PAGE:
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Old 2013-09-07, 21:08   #16
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Quote:
Originally Posted by Batalov View Post
After the break, you use
p=K[1];

This value is also saved in the sieve file (in the 2nd line).

And yes, you have to rename the file (or change the script slightly).
It is easier for you to rename it externally, right after it is done writing.
Fine, I was doing right.

In my opinion, the fle should shrink after each break, as the sieve proceeds. It didn't. Maybe I let the whole thing run for too little time?

Luigi
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Old 2013-09-07, 21:39   #17
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It is an interactive script - you don't call it. You throw in batches of lines into a working pari shell.

You can, of course, modify it to be parametrized and sieve to a certain limit: replace "while(p=nextprime(p+1)," with "while((p=nextprime(p+1))<some_limit," and run it through. It was not my intention to make it a finished script.
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Old 2013-09-09, 01:19   #18
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Oh, when it rains, it pours.
This one is luckier still than the previous one.

But there we go: 374568*(2^3021377-1)+1 is prime.
MM3021377 division test is in progress...
...it doesn't divide MM3021377 (no surprise here)

Last fiddled with by Batalov on 2013-09-09 at 05:31
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Old 2013-09-09, 08:20   #19
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Nice one! You are rocking on MM34, MM35, MM36 and MM37!
May I ask you to communicate the range of exponents you test from time to time, so that I can keep the ranges updated?

I've seen that you used OpenPFGW for this one, using Mp as helper for N-1.
Would you mind sharing to the forum the command line you used?

Meanwhile, I am using your script to extend the sieving limits to MM38, MM47 and MM48 for the first 2,000,000 candidates.

I plan to update the table for all double Mersennes > MM33, so that we can concentrate on searching candidates instead of "sieving".

Luigi
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Old 2013-09-09, 19:33   #20
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Luigi,

I will wrap up all results and email them to you. (Too big for attachments.)

Re: the proof. You prepare a separate file, let's call it "Help139", where you put a single line
Code:
2^1398269-1
Then you run
Code:
pfgw -f1 -l -t -hHelp139 -q"507568*(2^1398269-1)+1"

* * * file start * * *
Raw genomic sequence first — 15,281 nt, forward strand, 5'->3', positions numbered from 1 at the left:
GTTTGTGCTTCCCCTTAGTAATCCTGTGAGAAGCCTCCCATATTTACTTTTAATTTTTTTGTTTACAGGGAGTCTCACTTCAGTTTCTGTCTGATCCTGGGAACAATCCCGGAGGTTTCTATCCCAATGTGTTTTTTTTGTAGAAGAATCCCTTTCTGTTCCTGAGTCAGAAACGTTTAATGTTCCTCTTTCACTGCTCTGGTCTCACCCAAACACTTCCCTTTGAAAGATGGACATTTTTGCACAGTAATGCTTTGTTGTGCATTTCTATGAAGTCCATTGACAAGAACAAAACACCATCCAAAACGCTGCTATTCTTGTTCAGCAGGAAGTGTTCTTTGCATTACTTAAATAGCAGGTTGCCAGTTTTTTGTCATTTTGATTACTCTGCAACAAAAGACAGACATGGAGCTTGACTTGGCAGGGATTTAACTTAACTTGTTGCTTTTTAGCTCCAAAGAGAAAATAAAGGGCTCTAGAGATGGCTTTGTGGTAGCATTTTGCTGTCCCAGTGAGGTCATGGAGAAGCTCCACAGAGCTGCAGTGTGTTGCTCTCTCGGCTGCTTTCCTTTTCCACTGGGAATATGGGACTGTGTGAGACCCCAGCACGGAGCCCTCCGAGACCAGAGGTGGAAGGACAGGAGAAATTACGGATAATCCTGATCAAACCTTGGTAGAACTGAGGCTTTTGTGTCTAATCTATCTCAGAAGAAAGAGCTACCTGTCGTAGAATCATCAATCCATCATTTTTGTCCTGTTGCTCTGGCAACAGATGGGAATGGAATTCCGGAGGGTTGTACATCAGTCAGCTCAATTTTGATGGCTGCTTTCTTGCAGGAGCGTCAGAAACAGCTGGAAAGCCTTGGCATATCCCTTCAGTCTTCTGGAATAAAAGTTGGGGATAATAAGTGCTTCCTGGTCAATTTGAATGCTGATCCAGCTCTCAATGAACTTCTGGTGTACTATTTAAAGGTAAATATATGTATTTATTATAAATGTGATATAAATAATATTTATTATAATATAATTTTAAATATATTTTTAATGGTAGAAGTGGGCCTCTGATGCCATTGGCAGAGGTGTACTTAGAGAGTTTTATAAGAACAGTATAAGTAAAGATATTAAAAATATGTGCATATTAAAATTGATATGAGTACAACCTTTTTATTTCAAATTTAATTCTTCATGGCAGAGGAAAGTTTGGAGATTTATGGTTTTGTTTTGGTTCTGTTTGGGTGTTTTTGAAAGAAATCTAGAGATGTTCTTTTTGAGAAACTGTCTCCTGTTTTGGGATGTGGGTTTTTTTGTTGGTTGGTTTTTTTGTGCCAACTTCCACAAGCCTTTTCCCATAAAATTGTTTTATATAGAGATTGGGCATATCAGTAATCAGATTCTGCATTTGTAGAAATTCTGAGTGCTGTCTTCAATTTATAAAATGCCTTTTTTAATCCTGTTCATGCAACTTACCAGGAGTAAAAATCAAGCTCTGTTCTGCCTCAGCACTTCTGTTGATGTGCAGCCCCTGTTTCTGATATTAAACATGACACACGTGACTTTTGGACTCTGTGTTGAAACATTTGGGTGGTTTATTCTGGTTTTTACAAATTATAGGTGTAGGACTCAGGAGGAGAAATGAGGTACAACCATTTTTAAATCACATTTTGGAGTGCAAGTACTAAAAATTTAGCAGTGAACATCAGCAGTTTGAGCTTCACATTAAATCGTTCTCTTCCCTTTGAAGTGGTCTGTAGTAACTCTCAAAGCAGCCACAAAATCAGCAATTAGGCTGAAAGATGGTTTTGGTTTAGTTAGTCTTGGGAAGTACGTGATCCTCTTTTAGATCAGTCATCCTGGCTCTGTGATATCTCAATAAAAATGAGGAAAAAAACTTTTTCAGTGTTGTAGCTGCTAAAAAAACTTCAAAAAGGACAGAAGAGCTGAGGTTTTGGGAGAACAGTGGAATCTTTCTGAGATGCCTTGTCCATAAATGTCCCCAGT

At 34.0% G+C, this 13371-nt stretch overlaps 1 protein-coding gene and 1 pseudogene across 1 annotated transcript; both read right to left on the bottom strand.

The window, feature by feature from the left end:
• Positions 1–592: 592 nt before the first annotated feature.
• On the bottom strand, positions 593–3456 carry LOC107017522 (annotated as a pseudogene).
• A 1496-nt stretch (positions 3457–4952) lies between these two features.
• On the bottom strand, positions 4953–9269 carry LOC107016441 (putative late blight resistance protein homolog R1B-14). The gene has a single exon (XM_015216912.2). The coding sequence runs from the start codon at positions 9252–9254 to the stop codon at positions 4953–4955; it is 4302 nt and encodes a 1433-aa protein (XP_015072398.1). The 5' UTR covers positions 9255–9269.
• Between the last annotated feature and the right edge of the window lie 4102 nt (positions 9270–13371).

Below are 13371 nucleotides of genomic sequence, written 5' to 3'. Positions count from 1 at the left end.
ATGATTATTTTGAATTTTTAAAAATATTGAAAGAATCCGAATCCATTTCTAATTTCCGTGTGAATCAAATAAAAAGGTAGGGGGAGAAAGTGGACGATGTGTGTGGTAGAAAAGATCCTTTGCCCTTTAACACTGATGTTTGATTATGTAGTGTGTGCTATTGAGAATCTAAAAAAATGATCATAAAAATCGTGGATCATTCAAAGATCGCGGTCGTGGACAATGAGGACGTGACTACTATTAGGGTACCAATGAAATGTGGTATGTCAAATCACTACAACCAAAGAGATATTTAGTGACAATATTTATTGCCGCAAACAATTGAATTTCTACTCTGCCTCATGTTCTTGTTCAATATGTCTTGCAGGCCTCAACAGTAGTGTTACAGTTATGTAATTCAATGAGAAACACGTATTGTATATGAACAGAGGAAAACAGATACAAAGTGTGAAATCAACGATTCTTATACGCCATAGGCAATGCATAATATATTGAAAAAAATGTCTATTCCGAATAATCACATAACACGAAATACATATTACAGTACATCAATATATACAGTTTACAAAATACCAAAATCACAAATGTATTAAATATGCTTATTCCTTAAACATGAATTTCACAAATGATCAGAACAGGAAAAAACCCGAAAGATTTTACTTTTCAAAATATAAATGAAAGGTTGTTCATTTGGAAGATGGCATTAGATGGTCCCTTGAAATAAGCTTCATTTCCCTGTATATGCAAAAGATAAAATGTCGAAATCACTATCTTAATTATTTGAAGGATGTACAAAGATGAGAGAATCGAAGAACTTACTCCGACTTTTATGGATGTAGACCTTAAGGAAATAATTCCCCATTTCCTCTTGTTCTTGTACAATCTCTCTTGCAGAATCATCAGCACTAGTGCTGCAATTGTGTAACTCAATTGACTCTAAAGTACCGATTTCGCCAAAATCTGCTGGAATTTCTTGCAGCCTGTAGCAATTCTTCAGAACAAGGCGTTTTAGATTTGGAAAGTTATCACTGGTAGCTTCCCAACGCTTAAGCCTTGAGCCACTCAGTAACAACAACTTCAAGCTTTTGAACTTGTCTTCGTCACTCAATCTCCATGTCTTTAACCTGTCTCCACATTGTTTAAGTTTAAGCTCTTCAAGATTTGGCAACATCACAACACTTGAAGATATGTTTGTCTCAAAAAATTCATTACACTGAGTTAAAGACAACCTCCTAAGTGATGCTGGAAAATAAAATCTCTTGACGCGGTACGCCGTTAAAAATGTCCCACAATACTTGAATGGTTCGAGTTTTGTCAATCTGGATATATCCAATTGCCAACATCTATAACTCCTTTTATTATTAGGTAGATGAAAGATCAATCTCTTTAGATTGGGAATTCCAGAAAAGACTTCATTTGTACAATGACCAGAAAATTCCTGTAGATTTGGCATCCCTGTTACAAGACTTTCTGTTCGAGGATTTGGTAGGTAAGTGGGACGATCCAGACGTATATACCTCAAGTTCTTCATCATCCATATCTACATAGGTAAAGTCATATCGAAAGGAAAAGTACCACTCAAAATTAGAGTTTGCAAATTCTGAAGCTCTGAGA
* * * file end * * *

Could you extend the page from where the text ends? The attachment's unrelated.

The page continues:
That's it.

I've proven many near-repunits for M.Kamada's site and had used very large helper files from time to time. In the helper file, every line should be a prime (and formulae are accepted, too). If you run a -tc proof, you put factors for both N-1 and N+1 side in the same file. The routine will simply use try them after short trial factoring (that's why you don't have to put the 507568 factors, 2 * 2 * 2 * 2 * 31723: a) they are small, b) the N-1 factorization is already way over 33%.) Here's another example: http://primes.utm.edu/primes/page.php?id=115087 (note that all factors were supplied only once)
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Old 2013-09-10, 09:57   #21
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Quote:
Originally Posted by Batalov View Post
Luigi,

I will wrap up all results and email them to you. (Too big for attachments.)

Re: the proof. You prepare a separate file, let's call it "Help139", where you put a single line
Code:
2^1398269-1
Then you run
Code:
pfgw -f1 -l -t -hHelp139 -q"507568*(2^1398269-1)+1"
That's it.

I've proven many near-repunits for M.Kamada's site and had used very large helper files from time to time. In the helper file, every line should be a prime (and formulae are accepted, too). If you run a -tc proof, you put factors for both N-1 and N+1 side in the same file. The routine will simply use try them after short trial factoring (that's why you don't have to put the 507568 factors, 2 * 2 * 2 * 2 * 31723: a) they are small, b) the N-1 factorization is already way over 33%.) Here's another example: http://primes.utm.edu/primes/page.php?id=115087 (note that all factors were supplied only once)
I see Thanks!

Luigi
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Old 2013-09-10, 20:02   #22
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Quote:
Originally Posted by Batalov View Post
Oh, when it rains, it pours.
This one is luckier still than the previous one.

But there we go: 374568*(2^3021377-1)+1 is prime.
MM3021377 division test is in progress...
...it doesn't divide MM3021377 (no surprise here)
This is a really BIG one!!! Congratulations again!